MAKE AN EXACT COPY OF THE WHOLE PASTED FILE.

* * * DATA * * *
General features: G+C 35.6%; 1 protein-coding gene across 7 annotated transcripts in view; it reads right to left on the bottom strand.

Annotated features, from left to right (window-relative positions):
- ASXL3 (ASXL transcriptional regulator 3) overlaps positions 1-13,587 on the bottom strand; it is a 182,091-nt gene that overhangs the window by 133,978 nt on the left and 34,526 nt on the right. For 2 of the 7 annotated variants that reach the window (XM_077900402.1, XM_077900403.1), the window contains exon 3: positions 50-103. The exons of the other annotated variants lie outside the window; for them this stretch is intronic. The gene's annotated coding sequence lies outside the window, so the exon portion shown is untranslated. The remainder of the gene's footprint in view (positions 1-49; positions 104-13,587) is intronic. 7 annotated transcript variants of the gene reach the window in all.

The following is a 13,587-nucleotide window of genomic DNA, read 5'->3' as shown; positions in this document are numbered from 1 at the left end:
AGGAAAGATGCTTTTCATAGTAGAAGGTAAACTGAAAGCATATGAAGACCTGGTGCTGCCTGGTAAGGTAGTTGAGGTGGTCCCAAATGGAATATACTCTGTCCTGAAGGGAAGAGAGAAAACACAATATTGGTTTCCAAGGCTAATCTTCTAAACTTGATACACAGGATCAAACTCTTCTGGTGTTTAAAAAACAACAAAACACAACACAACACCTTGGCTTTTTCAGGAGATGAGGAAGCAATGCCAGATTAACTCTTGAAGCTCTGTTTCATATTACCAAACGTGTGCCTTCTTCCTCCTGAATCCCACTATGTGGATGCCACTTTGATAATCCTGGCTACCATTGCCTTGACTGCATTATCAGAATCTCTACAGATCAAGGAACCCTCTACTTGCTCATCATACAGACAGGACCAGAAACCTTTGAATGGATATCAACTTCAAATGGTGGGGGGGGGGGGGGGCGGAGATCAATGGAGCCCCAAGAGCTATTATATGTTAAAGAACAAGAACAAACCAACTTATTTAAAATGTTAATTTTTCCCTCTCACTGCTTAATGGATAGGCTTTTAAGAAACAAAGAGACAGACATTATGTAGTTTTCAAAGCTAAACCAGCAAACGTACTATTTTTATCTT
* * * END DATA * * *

General features: G+C 35.6%; 1 protein-coding gene across 7 annotated transcripts in view; it reads right to left on the bottom strand.

Annotated features, from left to right (window-relative positions):
- ASXL3 (ASXL transcriptional regulator 3) overlaps positions 1-13,587 on the bottom strand; it is a 182,091-nt gene that overhangs the window by 133,978 nt on the left and 34,526 nt on the right. For 2 of the 7 annotated variants that reach the window (XM_077900402.1, XM_077900403.1), the window contains exon 3: positions 50-103. The exons of the other annotated variants lie outside the window; for them this stretch is intronic. The gene's annotated coding sequence lies outside the window, so the exon portion shown is untranslated. The remainder of the gene's footprint in view (positions 1-49; positions 104-13,587) is intronic. 7 annotated transcript variants of the gene reach the window in all.

The following is a 13,587-nucleotide window of genomic DNA, read 5'->3' as shown; positions in this document are numbered from 1 at the left end:
AGGAAAGATGCTTTTCATAGTAGAAGGTAAACTGAAAGCATATGAAGACCTGGTGCTGCCTGGTAAGGTAGTTGAGGTGGTCCCAAATGGAATATACTCTGTCCTGAAGGGAAGAGAGAAAACACAATATTGGTTTCCAAGGCTAATCTTCTAAACTTGATACACAGGATCAAACTCTTCTGGTGTTTAAAAAACAACAAAACACAACACAACACCTTGGCTTTTTCAGGAGATGAGGAAGCAATGCCAGATTAACTCTTGAAGCTCTGTTTCATATTACCAAACGTGTGCCTTCTTCCTCCTGAATCCCACTATGTGGATGCCACTTTGATAATCCTGGCTACCATTGCCTTGACTGCATTATCAGAATCTCTACAGATCAAGGAACCCTCTACTTGCTCATCATACAGACAGGACCAGAAACCTTTGAATGGATATCAACTTCAAATGGTGGGGGGGGGGGGGGGCGGAGATCAATGGAGCCCCAAGAGCTATTATATGTTAAAGAACAAGAACAAACCAACTTATTTAAAATGTTAATTTTTCCCTCTCACTGCTTAATGGATAGGCTTTTAAGAAACAAAGAGACAGACATTATGTAGTTTTCAAAGCTAAACCAGCAAACGTACTATTTTTATCTT